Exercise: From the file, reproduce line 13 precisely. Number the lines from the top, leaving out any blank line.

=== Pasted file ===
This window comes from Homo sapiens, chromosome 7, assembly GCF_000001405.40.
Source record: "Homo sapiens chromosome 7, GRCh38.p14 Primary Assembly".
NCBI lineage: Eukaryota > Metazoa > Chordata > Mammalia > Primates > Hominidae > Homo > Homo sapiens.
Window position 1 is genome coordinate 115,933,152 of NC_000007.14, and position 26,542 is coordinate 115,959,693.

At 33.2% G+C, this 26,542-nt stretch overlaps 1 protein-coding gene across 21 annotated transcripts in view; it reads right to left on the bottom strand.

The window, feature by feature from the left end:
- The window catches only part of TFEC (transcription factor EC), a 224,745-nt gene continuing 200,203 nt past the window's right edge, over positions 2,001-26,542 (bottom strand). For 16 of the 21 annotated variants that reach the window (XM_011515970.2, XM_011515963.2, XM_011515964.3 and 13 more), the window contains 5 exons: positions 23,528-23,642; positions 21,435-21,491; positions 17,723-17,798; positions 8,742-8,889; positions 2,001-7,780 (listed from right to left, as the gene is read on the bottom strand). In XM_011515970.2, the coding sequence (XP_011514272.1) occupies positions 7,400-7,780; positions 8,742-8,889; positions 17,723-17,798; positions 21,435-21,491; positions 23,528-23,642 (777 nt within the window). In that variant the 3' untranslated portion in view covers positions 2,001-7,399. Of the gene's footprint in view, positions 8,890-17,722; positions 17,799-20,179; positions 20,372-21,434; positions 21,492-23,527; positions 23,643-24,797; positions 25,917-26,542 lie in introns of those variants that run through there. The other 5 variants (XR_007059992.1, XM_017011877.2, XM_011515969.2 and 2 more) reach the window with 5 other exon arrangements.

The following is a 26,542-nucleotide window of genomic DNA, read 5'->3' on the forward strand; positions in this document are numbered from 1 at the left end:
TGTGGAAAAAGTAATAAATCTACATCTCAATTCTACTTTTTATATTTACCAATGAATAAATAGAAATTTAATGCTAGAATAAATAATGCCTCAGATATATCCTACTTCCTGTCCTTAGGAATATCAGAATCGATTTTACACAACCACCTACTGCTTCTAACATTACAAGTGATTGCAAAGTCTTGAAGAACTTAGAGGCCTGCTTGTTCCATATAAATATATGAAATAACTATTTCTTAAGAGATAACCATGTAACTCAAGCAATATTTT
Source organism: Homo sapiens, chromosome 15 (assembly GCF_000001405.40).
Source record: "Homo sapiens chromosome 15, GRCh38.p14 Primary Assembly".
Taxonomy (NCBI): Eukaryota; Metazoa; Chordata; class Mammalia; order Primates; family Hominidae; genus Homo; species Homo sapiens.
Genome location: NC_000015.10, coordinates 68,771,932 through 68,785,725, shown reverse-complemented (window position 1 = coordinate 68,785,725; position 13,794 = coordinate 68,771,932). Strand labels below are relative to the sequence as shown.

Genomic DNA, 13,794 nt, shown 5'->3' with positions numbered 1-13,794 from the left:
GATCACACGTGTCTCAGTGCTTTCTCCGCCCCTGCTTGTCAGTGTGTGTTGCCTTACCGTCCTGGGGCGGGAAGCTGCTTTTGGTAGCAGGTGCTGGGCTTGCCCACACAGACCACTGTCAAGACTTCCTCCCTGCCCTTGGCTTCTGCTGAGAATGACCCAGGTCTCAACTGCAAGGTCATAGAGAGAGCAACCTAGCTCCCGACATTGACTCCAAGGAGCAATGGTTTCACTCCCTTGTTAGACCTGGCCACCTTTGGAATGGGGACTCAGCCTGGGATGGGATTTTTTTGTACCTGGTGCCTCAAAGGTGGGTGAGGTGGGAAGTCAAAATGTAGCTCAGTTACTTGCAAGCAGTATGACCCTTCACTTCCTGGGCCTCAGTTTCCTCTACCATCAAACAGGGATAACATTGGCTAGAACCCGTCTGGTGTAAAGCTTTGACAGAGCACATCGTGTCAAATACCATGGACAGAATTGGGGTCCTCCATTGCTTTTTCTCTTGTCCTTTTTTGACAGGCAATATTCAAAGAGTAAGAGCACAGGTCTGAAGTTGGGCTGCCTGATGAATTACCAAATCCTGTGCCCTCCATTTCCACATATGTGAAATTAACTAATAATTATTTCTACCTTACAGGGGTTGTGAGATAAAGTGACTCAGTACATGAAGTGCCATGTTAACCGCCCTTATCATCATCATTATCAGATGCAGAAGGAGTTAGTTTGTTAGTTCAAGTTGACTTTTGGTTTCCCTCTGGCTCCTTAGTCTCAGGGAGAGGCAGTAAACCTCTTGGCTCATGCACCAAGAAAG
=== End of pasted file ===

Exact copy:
Genome location: NC_000015.10, coordinates 68,771,932 through 68,785,725, shown reverse-complemented (window position 1 = coordinate 68,785,725; position 13,794 = coordinate 68,771,932). Strand labels below are relative to the sequence as shown.